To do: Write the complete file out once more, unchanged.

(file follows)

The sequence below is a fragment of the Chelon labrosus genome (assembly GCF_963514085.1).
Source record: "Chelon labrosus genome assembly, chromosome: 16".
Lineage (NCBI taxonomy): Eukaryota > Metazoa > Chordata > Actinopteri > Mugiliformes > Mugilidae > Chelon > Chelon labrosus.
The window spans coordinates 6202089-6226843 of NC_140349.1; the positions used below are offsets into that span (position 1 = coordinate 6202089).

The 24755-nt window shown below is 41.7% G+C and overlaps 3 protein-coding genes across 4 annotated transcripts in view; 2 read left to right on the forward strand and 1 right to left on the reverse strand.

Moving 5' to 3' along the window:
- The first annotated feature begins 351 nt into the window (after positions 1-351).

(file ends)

The sequence below is a fragment of the Chelon labrosus genome (assembly GCF_963514085.1).
Source record: "Chelon labrosus genome assembly, chromosome: 16".
Lineage (NCBI taxonomy): Eukaryota > Metazoa > Chordata > Actinopteri > Mugiliformes > Mugilidae > Chelon > Chelon labrosus.
The window spans coordinates 6202089-6226843 of NC_140349.1; the positions used below are offsets into that span (position 1 = coordinate 6202089).

The 24755-nt window shown below is 41.7% G+C and overlaps 3 protein-coding genes across 4 annotated transcripts in view; 2 read left to right on the forward strand and 1 right to left on the reverse strand.

Moving 5' to 3' along the window:
- The first annotated feature begins 351 nt into the window (after positions 1-351).